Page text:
Women at high risk for breast cancer face financial barriers to care

Women at high risk for breast cancer face the costs associated with the cost of care, even when they have health insurance, a new study has found.

The findings suggest the need for more transparency in health care pricing and policies to remove financial barriers to early cancer infection.

The study, conducted by researchers at Ohio State University, included in-depth interviews with 50 women – 30 white and 20 black – who are thought to be at high risk for breast cancer based on family history and other factors. Appears in Journal of Genetic Counseling.

The researchers believe that given that women without any insurance will face serious barriers to preventive care, including genetic counseling and testing, prophylactic mastectomy, and advanced breast imaging.

But they wanted to better understand the nuances – how finances influenced decision-making in other ways and for women who had insurance.

Financial barriers appear to regularly impede access to critical information that high-risk women can only access through genetic counseling and testing and prevent them from using regular screenings that could catch cancer at the earliest and most curable stages. “

Tasleem Padamsee, co-lead author, assistant professor of health care management and policy in the state of Ohio

“For women at the highest level of risk, monetary barriers can put even the most effective preventative surgeries and medications completely out of reach,” said Padamsee, who is also part of the Ohio State Comprehensive Cancer Center.

The study provided several new insights into barriers to care, including:

  • Financial constraints do not only affect the health care and preventive choices of low-income or uninsured women. Across the financial spectrum, women were concerned about the financial impact of prevention choices and avoided taking steps they could not afford or did not know if they could afford.
  • When women decide whether they can afford a procedure or a test, they don’t just consider the cost of that specific care – they balance that cost with other financial demands they face, from medical debt to childcare to other illnesses they may have to pay for. family member. The authors argue that competitive requirements play a unique role in cancer protection.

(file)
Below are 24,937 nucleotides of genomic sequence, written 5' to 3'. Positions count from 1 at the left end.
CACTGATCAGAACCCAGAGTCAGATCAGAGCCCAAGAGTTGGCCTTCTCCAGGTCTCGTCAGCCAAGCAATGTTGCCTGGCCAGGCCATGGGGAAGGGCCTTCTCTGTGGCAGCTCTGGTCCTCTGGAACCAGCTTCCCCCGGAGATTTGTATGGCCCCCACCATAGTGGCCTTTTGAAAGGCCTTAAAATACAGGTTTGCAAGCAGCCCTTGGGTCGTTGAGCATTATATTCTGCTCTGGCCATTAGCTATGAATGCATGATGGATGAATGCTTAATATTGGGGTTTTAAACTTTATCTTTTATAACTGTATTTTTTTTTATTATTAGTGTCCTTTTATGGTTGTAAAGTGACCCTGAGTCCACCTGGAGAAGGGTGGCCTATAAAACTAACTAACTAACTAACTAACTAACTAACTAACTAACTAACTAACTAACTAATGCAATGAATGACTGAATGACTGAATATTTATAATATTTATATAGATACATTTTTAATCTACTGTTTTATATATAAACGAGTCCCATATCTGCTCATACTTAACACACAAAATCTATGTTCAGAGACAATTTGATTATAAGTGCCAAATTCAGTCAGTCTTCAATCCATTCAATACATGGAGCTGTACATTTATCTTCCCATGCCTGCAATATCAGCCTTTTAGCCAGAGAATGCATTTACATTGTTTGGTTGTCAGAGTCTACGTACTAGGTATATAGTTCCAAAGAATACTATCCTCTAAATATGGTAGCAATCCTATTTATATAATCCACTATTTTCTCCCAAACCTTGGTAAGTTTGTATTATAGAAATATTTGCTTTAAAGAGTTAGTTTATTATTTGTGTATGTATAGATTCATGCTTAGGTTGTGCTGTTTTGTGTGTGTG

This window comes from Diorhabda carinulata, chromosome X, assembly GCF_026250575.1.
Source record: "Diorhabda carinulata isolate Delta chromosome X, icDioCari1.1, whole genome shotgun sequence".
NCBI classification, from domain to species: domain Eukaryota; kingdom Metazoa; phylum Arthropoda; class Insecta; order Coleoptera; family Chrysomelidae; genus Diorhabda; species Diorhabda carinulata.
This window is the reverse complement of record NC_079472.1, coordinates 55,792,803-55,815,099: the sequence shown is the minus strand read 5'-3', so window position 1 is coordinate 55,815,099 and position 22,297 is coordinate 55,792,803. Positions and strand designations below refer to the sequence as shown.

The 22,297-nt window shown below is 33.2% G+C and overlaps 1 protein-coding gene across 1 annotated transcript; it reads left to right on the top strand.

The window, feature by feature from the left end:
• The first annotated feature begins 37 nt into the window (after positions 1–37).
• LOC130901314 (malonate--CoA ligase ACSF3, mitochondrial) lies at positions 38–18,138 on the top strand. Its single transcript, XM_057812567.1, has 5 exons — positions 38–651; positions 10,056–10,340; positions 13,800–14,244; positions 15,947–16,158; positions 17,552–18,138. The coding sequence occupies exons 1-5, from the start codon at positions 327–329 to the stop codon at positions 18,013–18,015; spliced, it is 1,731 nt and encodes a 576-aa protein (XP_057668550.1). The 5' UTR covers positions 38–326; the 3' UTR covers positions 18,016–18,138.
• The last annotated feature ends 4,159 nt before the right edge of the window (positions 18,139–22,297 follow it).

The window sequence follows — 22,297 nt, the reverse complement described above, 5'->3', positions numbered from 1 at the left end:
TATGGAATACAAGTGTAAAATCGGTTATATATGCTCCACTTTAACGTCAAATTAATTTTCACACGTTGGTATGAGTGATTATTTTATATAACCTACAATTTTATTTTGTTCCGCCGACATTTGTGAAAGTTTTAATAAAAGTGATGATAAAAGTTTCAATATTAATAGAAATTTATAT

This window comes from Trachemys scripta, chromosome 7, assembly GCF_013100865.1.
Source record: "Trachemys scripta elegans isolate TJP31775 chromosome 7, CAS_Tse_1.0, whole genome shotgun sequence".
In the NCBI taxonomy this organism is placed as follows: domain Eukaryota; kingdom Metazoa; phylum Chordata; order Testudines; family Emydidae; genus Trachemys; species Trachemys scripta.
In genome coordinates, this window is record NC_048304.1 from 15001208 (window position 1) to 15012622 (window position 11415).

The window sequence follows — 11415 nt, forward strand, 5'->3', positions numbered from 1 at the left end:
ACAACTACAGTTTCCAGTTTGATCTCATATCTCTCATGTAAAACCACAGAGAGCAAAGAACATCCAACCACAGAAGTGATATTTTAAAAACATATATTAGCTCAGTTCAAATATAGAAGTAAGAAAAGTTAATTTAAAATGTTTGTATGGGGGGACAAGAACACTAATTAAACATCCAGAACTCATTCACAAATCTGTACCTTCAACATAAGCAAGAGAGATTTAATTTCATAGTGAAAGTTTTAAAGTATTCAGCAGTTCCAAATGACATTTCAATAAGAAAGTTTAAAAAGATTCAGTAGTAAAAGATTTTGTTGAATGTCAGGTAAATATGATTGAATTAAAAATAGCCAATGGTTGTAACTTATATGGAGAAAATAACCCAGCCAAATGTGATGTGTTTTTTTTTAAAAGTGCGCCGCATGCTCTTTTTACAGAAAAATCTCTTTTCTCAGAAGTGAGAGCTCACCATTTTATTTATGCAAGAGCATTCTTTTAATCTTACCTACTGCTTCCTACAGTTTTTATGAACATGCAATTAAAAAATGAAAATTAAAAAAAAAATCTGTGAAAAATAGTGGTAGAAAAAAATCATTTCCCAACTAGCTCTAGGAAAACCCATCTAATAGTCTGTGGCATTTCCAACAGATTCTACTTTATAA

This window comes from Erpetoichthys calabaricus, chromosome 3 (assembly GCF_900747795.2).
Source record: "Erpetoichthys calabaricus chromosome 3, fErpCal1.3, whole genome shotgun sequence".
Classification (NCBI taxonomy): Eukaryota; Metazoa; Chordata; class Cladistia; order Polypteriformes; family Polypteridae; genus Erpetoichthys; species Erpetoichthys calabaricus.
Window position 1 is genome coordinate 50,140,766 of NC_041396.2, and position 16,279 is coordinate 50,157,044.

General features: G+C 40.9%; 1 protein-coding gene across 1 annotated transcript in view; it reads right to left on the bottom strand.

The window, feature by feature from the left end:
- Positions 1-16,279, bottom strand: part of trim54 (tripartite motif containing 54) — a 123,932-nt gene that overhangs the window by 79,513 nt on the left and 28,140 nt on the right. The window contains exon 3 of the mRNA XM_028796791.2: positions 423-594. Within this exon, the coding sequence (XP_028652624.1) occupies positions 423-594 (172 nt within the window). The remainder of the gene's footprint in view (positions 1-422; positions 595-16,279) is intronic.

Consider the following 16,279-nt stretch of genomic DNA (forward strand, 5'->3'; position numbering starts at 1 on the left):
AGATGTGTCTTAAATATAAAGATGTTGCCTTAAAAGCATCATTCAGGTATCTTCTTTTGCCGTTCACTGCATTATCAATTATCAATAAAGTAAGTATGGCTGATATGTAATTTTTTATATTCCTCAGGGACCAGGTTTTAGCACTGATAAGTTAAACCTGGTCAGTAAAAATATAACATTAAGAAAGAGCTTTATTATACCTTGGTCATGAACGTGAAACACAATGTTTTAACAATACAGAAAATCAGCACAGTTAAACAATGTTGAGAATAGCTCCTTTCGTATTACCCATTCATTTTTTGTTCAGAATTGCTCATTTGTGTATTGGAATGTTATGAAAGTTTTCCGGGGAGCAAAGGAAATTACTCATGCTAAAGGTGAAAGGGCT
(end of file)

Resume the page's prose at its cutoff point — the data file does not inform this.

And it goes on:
• Financial considerations are affected more than the financial reality of women’s lives. They are also affected by broader social and political issues, such as the lack of price transparency by insurance companies, which often results in women having to guess which services are covered and which are not.

“Underinsurance has been a really big factor – even for those women who have private insurance, they face a lot of obstacles with the requirement to cover with genetic testing, counseling, risk reduction surgery and enhanced breast screening,” said study co-lead author Rachel J. Meadows, who worked on the research as a doctoral student at Ohio State College of Public Health.

“These women manage other priorities, including measuring care payments for chronic illnesses they currently have and managing future risk. And they have other financial requirements, including raising children and supporting other family members,” said Meadows, who currently works at the Research Center. outcomes at the JPS Health Network in Fort Worth, Texas.

Many high-risk women also worry about the risk of future discrimination if they have genetic testing, she said, although current law prevents genetic discrimination.

Studies often examine the link between income and insurance and the use of health services, but detailed discussions of this work with women can help lawyers, service providers and others better understand the subtleties of decision-making, the researchers said.

“All of this information is key to our ability to improve care. Knowing that a wide range of high-risk women are affected by financial constraints suggests that trained, cost-effective service providers could better serve them and financial assistance programs together. with information on potentially useful tests and procedures, ”Padamsee said.

The study’s findings also suggest the need for regulatory changes such as long-term safeguards against genetic discrimination and stronger requirements for insurance companies to disclose their full benefits and co-finance in a more transparent and understandable way, she said.

“These changes could improve women’s ability to access high-risk care, reduce the number and severity of future cancers, and avoid future cancer treatment costs for both patients and payers.”

Another new study involving the same group of women found that 45% of participants – and only 21% of blacks – were aware of their ability to take medication to reduce their risk of developing breast cancer. Women were more likely to have heard of these drugs, usually tamoxifen or raloxifene, if they had access to care from a specialist. The study was published in the journal BMC Women’s Health.

“The lack of awareness about chemoprevention is a critical gap in women’s ability to make health decisions,” Padamsee said.


Journal reference:

Meadows, RJ & Padamsee, TJ (2021) Financial Constraints on Genetic Counseling and Further Risk Management Decisions Among American Women at Increased Breast Cancer Risk. Journal of Genetic Counseling. doi.org/10.1002/jgc4.1413.